Analysis
Offspring’s and mothers’ overall ratings for each form of adversity (peak rating for mother and father/partner combined) were employed for this analysis and dichotomised according to guidelines published by Bifulco et al. (1994). Adversity emanating from mother alone was also examined. Namely, the neglect, antipathy, physical, psychological and sexual abuse, role reversal and family discord ratings were dichotomised into non-severe (ratings of 3 some or 4 little/none) and 1 (1 marked or 2 moderate) whilst supervision and discipline were recoded into average (2 moderate) and extreme (1 high or 3 lax or 4 variable). Sensitivity and specificity analyses were then conducted to determine the proportion of mother-offspring pairs whose responses were both rated as severe (sensitivity) or non-severe (specificity) for each form of adversity. The significance of this level of agreement between the two respondents and the degree to which this differed from what would be expected by chance was assessed using the kappa statistic. All analyses were conducted using SPSS version 15.0 for Windows.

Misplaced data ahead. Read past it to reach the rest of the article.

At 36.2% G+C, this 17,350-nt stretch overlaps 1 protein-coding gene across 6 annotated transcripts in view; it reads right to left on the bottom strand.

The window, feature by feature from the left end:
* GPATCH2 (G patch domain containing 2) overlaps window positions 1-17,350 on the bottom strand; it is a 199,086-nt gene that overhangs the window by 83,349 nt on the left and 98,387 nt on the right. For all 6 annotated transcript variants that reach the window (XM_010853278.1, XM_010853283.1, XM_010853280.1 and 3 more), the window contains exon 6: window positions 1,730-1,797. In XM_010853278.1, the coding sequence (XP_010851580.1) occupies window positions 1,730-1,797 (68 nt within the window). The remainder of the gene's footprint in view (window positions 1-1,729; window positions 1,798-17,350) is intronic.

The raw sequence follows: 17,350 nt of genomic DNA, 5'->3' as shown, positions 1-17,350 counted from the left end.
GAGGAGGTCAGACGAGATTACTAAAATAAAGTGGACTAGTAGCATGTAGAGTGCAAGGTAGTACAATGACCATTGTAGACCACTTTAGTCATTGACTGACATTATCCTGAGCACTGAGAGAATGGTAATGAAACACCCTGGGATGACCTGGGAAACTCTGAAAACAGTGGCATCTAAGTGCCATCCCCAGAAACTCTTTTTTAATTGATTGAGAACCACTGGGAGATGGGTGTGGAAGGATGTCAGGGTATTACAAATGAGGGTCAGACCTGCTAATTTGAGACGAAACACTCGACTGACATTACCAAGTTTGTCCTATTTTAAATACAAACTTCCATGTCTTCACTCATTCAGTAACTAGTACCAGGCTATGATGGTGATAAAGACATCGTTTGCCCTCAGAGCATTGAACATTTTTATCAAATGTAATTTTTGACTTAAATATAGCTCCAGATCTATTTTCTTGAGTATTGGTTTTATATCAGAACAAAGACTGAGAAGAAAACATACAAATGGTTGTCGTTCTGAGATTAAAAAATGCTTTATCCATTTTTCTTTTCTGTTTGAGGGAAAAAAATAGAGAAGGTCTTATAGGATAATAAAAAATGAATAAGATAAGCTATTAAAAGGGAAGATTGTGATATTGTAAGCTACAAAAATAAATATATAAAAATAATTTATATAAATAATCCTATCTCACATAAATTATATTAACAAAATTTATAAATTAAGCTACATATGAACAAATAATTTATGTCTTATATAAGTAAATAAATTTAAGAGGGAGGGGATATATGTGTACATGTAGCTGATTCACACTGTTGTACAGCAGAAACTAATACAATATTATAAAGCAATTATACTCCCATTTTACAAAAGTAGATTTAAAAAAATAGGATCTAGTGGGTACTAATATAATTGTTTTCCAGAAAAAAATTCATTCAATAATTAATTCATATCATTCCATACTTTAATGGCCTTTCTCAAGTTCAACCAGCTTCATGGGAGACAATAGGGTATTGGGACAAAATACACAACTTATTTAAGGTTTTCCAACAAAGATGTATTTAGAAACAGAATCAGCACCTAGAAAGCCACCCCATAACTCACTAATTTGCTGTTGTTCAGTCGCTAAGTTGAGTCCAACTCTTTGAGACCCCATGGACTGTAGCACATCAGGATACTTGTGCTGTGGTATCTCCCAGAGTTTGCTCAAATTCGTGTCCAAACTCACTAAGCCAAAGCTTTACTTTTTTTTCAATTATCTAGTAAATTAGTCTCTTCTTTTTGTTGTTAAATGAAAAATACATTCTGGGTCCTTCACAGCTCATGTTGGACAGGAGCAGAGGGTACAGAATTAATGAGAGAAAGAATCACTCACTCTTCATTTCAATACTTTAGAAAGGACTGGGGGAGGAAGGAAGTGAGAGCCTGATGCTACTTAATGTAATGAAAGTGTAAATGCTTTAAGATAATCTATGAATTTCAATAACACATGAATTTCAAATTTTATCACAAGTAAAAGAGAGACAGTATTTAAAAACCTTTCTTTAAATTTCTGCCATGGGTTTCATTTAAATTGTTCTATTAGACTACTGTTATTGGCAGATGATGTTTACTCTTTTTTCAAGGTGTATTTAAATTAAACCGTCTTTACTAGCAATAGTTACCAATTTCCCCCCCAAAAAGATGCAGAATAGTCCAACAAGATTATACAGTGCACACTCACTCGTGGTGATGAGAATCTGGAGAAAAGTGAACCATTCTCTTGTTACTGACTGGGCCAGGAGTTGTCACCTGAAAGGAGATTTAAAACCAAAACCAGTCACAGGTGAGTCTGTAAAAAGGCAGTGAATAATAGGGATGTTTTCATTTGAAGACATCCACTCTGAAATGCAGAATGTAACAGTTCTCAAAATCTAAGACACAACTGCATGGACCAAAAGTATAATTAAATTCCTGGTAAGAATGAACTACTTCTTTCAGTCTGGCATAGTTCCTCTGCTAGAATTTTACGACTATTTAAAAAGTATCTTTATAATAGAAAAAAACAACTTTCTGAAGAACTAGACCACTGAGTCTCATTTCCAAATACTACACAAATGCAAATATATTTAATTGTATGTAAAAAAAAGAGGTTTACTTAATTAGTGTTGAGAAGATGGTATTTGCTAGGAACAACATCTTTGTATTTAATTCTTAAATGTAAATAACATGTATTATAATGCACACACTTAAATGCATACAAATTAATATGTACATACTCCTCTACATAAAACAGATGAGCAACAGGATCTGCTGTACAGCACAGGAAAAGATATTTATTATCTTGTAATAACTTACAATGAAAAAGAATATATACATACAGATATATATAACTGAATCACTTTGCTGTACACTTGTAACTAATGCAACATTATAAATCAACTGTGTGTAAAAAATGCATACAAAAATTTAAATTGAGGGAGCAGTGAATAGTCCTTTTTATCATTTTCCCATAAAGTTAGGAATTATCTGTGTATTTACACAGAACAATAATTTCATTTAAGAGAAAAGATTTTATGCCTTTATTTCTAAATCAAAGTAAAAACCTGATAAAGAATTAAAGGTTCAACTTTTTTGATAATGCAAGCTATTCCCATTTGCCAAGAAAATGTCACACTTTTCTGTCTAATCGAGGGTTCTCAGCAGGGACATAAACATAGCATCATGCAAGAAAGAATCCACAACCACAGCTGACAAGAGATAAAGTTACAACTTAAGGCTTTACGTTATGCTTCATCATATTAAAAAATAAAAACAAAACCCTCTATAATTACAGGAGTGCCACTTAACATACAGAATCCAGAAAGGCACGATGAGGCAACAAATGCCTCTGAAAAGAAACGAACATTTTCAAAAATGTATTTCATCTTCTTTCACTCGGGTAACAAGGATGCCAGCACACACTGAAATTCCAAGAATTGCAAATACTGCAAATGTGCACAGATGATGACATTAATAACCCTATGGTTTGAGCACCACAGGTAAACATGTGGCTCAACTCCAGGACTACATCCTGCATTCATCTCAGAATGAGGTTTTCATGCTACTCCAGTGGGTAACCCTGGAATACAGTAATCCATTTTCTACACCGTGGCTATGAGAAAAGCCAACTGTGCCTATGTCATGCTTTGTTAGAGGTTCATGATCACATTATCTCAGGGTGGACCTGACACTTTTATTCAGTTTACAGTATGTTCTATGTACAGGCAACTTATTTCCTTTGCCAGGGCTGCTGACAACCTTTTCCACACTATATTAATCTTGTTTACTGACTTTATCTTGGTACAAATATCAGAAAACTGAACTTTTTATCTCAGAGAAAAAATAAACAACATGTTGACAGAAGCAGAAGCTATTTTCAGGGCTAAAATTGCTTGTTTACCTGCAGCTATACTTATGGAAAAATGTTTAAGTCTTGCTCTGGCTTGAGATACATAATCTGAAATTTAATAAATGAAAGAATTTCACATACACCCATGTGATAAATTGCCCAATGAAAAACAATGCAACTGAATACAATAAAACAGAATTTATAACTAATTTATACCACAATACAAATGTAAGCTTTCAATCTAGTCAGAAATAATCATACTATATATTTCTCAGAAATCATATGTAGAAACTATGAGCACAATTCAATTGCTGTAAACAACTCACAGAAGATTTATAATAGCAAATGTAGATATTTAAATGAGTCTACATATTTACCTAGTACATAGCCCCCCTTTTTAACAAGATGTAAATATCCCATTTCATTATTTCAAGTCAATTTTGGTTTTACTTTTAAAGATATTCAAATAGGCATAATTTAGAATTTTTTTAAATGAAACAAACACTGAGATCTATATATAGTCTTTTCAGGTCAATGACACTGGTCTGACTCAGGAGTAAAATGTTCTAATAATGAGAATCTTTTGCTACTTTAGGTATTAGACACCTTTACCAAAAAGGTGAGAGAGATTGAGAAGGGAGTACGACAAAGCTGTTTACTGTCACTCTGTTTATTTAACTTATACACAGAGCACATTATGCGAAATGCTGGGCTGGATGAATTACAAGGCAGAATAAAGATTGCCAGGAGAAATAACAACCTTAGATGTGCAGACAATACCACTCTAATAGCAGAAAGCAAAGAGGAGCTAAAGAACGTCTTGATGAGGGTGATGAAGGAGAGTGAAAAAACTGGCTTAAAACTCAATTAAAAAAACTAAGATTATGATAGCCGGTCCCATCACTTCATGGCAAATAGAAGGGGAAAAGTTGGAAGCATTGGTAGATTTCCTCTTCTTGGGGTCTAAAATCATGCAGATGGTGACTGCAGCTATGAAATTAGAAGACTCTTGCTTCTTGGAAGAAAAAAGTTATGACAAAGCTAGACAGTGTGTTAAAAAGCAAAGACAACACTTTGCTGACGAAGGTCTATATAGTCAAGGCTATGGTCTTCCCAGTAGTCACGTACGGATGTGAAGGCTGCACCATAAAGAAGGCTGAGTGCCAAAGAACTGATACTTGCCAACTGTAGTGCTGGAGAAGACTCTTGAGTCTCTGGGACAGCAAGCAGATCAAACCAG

The proportion of maternal ratings that were in agreement with their offspring’s ratings of presence (sensitivity) and absence (specificity) of a range of severe adverse events in childhood are provided in Table 1 along with kappas of the overall level of concordance.
Table 1
Table 1
Level of agreement between ratings for mother and offspring reports of childhood adversity
There was fairly high specificity for most adverse experiences (except discord); such that the ratings for both mothers and their offspring tended to correspond when the adversity was absent. However, the low sensitivity for neglect, antipathy, role reversal, supervision, discipline, psychological, physical and sexual abuse indicates that mothers tended to under-report such experiences compared to their offspring. The exception is family discord where the mother and offspring ratings were in agreement about its presence for nearly three-quarters of cases but the low specificity suggests that mothers report this adversity as being present more often than their children. The kappas for each adverse experience, though often statistically significant, suggested that there was poor overall agreement between mother and offspring reports of childhood adversity in relation to the criteria outlined by Shrout (1998).